There is no shortage of stupid things to do with money, especially if you suddenly find yourself with loads of it. US socialite Theresa Roemer, for instance, has a three-storey, 3,000-square-foot closet: that’s a space twice the size of the average Irish family home… to store her shoe collection.
Then there’s the €180m Palazzo di Amore mansion in Beverly Hills — with 12 reception rooms, 22 bathrooms, a 50-seat cinema, swimming pools and a 12-acre vineyard. This property has been entirely vacant for the last eight years. Its owners have so many other mansions, apparently, they just haven’t gotten around to staying there recently.
Oxfam recently published figures confirming that the world’s richest 62 people control as much wealth as the combined assets and incomes of the world’s poorest 3.7 billion people, and this trend is, if anything, accelerating.
With yet another EuroMillions winning ticket sold in Ireland recently (giving some indication as to how disproportionately much we are gambling per capita), our media went into overdrive with advice on how to spend the estimated €88m fortune. The Sunday World’s staggeringly banal list of suggestions includes buying an island, or 17.4 million pints of beer, or 355 Audi R8 V10s.
The Irish Examiner helpfully suggested buying Middlesbrough football club or, yes, another island. Or maybe the Sycara V yacht, just the ticket for you and 20 guests, for €62.5m. And, the Examiner added, no doubt tongue in cheek: “beat the devastating effects of global warming and melting ice-caps by sailing the yacht around the planet. But, avoid roaming pirates”.
Our love affair with lotteries is not new, but the scale is certainly unprecedented. The hollowing-out of income for the working classes and much of the middle class is now a worldwide phenomenon, all part of a zero-sum game in which the global elites have pulled off the most outrageous wealth grab since the Medicis, while conning the same public with the outrageous lie that the only way to make the rich work harder is to pay them more, yet conversely that to make the poor work harder it is necessary to pay them less.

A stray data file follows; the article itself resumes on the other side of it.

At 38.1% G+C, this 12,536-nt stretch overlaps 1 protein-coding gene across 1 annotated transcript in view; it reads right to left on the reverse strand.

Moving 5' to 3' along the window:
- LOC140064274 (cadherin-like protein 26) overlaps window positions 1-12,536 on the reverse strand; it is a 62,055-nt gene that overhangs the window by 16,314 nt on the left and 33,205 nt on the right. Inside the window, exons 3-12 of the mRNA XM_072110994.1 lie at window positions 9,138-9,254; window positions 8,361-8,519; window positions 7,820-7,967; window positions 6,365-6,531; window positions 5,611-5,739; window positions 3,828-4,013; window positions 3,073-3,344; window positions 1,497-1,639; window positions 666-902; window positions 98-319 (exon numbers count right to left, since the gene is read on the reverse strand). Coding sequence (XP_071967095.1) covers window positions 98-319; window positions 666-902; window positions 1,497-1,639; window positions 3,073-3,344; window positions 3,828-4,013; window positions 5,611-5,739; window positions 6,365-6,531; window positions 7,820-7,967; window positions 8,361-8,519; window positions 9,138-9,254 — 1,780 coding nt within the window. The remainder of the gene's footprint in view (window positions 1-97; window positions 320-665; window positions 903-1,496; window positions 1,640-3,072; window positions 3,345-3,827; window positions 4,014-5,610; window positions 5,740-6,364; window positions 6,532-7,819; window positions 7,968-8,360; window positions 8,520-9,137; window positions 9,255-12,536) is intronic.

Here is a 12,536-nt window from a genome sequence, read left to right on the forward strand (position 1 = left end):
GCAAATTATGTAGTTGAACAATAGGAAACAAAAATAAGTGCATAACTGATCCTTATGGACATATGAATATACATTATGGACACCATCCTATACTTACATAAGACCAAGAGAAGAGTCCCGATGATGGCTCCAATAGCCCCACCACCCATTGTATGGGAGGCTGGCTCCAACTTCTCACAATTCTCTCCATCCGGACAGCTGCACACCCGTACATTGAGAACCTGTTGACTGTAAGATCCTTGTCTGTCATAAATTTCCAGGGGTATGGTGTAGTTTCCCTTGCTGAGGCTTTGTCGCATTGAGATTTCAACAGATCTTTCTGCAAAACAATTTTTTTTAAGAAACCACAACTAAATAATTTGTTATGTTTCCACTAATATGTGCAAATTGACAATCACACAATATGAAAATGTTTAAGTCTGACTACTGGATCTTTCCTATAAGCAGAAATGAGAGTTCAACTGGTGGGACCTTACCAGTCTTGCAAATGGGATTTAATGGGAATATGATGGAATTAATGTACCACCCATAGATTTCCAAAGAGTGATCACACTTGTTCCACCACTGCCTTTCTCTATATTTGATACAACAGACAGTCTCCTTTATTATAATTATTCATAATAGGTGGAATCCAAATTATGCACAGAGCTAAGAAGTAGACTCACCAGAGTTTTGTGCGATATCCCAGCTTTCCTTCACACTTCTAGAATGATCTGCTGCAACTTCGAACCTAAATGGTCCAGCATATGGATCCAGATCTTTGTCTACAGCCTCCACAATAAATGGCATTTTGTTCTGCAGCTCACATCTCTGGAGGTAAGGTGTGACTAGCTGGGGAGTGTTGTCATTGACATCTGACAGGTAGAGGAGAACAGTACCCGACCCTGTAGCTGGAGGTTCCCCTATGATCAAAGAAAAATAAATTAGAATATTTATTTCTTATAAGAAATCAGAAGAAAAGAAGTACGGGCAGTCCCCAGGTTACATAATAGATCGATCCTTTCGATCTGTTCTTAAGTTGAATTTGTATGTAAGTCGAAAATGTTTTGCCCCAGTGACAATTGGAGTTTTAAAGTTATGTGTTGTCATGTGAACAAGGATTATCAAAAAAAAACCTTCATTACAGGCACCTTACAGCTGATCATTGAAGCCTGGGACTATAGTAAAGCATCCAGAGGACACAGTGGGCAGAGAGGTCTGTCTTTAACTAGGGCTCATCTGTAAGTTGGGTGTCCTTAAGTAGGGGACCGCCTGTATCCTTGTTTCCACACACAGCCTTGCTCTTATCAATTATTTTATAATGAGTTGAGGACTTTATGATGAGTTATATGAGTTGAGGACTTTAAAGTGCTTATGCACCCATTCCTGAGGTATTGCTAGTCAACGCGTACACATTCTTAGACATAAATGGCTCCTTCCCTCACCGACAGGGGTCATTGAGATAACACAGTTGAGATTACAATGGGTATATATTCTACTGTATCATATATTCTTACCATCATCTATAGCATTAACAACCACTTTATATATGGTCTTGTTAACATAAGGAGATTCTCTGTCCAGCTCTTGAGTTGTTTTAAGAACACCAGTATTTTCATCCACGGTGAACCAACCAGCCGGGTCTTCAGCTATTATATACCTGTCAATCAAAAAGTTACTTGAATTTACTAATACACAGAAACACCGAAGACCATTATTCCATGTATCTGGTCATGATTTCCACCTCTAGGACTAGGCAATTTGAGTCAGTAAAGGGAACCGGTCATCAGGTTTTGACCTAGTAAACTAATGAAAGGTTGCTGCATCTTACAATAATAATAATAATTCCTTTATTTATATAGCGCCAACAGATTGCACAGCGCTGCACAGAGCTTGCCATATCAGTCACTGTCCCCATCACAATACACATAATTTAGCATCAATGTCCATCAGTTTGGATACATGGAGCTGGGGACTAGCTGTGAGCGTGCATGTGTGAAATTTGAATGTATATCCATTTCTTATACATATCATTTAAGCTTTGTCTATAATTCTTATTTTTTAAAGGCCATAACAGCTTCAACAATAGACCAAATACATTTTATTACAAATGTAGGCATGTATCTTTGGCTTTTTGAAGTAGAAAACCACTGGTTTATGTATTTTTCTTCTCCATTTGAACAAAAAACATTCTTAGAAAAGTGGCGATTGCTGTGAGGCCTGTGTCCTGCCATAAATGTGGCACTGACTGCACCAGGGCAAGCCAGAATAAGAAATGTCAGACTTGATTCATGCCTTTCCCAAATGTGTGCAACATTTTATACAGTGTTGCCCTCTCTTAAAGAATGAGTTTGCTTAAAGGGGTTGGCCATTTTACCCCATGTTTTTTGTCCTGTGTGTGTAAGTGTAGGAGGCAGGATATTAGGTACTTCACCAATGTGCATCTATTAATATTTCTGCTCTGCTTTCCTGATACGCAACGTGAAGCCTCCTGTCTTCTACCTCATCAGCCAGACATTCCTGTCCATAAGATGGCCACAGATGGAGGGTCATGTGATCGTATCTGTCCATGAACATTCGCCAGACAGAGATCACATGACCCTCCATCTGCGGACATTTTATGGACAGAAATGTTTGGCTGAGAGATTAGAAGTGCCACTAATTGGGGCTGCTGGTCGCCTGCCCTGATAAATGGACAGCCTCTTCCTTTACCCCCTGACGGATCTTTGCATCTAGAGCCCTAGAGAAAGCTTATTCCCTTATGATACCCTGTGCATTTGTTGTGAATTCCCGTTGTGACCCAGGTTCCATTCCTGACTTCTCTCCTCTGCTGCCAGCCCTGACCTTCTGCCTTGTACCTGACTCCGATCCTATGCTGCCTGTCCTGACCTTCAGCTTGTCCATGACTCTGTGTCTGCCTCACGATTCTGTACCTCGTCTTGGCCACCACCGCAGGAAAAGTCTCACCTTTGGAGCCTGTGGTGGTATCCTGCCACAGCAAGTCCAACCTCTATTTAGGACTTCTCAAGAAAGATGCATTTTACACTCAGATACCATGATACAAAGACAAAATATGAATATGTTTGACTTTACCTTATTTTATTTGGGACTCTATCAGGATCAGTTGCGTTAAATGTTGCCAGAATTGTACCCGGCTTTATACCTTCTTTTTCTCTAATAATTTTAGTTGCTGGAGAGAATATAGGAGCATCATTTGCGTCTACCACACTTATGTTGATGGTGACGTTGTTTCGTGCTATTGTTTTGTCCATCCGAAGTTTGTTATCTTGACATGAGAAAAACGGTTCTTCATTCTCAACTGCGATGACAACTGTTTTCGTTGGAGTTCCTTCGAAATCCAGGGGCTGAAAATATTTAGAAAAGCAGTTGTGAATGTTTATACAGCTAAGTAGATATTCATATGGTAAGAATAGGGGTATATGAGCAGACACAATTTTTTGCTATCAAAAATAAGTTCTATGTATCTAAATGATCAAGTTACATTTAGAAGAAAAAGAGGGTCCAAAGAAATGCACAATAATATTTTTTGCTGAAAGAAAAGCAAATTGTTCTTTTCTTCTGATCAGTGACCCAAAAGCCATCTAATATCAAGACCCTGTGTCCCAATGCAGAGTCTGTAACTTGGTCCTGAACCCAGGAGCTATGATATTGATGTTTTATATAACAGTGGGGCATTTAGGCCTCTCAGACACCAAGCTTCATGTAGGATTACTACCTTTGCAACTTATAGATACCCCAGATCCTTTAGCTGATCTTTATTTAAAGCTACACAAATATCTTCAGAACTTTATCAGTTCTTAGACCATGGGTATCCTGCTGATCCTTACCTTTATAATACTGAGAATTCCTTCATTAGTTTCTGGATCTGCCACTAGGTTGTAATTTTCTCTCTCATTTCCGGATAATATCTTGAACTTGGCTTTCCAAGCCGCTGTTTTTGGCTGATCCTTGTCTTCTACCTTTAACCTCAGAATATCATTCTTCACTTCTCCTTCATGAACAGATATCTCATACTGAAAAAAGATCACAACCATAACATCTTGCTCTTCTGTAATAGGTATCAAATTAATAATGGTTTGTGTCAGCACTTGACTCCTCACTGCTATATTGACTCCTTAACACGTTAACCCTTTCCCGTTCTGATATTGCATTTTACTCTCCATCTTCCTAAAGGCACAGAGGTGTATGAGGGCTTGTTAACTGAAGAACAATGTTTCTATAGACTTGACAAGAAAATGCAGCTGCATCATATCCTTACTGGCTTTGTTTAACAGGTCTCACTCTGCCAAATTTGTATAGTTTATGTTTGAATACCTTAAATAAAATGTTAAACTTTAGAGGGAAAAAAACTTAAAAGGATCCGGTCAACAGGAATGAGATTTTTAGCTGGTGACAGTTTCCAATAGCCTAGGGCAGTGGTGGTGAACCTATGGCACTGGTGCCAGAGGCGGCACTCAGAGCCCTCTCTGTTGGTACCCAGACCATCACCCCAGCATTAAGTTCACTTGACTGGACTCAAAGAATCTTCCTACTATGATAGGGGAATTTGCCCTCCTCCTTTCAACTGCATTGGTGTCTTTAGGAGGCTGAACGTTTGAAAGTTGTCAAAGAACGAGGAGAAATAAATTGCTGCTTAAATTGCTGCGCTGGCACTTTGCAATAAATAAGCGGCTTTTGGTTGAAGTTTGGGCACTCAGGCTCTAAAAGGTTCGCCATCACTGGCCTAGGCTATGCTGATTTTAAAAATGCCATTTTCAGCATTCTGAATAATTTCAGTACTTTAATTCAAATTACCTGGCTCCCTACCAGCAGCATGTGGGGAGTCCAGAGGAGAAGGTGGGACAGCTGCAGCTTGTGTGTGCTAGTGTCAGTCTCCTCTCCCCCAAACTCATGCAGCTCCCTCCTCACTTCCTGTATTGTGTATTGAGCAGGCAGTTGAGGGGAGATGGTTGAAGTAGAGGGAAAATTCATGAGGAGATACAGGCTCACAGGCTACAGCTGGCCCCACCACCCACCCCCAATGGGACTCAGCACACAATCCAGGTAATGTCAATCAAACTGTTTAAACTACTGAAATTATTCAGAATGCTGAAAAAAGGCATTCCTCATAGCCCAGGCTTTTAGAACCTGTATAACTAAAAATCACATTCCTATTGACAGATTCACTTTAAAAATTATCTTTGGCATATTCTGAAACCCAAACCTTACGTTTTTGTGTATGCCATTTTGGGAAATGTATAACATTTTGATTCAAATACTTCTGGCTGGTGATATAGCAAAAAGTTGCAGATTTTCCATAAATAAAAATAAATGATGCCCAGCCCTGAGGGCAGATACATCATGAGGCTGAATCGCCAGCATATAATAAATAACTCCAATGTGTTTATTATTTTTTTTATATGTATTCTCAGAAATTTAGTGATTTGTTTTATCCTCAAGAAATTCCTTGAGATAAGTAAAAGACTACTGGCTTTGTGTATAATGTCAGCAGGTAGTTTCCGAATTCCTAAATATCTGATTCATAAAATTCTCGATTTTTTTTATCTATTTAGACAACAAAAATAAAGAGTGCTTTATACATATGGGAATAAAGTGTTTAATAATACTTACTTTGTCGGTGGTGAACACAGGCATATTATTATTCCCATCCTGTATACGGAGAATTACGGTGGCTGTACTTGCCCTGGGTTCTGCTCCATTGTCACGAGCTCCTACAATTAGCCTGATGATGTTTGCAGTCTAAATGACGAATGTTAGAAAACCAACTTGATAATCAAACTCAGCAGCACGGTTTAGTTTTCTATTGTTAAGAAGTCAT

The massive surge in interest in the US Powerball lottery was a forerunner to the EuroMillions phenomenon. More and more people have come to slowly realise that the system is completely rigged against them, and end up resorting to ever more desperate measures to break out of the cycle of poverty, low pay and debt. This reached its mad apotheosis in January 2016, when the Powerball jackpot hit $1.6bn.
Mega lotteries operate as a bloodless version of the ‘Hunger Games’, giving the proles the illusion that anyone, with a bit of luck, can slip through the concrete ceiling that separates privilege from poverty and arrive in a heartbeat in the sunlit uplands where the gilded classes reside.
But what would a wise person do with the loot?
Call me crazy, but let’s just consider for a moment doing something actually useful with such a hoard instead. Having volunteered with environmental NGOs for the last several years, one thing that’s clear is how hopelessly outgunned they are in almost every department.
So radical change might see instigation of the Irish Climate Action Network (I-CAN). Imagine six months hence.
Headquartered close to Dáil Eireann in Dublin city centre, the network has already completed its first round of hiring. We now have three environmental lawyers, five researchers, a media/online unit with ten staff, three PR officers, two education officers, three political lobbyists, two fund-raisers and general staff, comprising 30 in all, with an annual payroll of €1.5m. Nobody is going to get rich working for I-CAN, but everyone earns a decent living wage.
Our media unit has its own production and web broadcasting facilities. The website Climatechange.ie is undergoing a complete rebuild and will have its own staff and annual operating budget of €500,000. We will be large-scale content creators on climate and environmental issues, syndicating output to maximise its reach and providing high-quality multimedia content for national and international media.
We have completed negotiations with RTE to secure a three-year blanket sponsorship of all its radio and TV weather bulletins. This means climate change reminder ‘stings’ on the hour, every hour, on the national broadcaster, as well as on the TV bulletins. It’s expensive, with a total cost running to close to €1m per annum, but it’s going to be pretty hard to miss and it’s an editorial match made in heaven. And besides, it might even encourage Met Eireann to engage more vocally in discussing the rapidly shifting climate baseline that underpins the science of meteorology.